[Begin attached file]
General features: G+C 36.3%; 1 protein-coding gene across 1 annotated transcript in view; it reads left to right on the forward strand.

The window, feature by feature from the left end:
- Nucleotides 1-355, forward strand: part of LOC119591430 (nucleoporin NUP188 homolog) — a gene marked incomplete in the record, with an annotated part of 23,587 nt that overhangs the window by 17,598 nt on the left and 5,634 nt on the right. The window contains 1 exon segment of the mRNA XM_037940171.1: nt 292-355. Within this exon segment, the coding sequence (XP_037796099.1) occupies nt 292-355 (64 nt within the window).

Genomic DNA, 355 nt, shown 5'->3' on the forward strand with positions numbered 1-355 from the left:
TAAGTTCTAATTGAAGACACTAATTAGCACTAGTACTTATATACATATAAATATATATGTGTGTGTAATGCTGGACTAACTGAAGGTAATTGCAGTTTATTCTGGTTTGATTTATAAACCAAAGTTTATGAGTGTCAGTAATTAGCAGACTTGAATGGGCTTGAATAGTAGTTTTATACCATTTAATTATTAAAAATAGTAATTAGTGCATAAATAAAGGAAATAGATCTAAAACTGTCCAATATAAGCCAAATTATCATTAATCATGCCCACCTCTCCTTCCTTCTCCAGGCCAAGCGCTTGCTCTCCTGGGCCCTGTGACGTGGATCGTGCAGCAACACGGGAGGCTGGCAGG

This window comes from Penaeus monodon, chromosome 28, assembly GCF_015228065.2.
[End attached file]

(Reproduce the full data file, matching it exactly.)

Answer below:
General features: G+C 36.3%; 1 protein-coding gene across 1 annotated transcript in view; it reads left to right on the forward strand.

The window, feature by feature from the left end:
- Nucleotides 1-355, forward strand: part of LOC119591430 (nucleoporin NUP188 homolog) — a gene marked incomplete in the record, with an annotated part of 23,587 nt that overhangs the window by 17,598 nt on the left and 5,634 nt on the right. The window contains 1 exon segment of the mRNA XM_037940171.1: nt 292-355. Within this exon segment, the coding sequence (XP_037796099.1) occupies nt 292-355 (64 nt within the window).

Genomic DNA, 355 nt, shown 5'->3' on the forward strand with positions numbered 1-355 from the left:
TAAGTTCTAATTGAAGACACTAATTAGCACTAGTACTTATATACATATAAATATATATGTGTGTGTAATGCTGGACTAACTGAAGGTAATTGCAGTTTATTCTGGTTTGATTTATAAACCAAAGTTTATGAGTGTCAGTAATTAGCAGACTTGAATGGGCTTGAATAGTAGTTTTATACCATTTAATTATTAAAAATAGTAATTAGTGCATAAATAAAGGAAATAGATCTAAAACTGTCCAATATAAGCCAAATTATCATTAATCATGCCCACCTCTCCTTCCTTCTCCAGGCCAAGCGCTTGCTCTCCTGGGCCCTGTGACGTGGATCGTGCAGCAACACGGGAGGCTGGCAGG

This window comes from Penaeus monodon, chromosome 28, assembly GCF_015228065.2.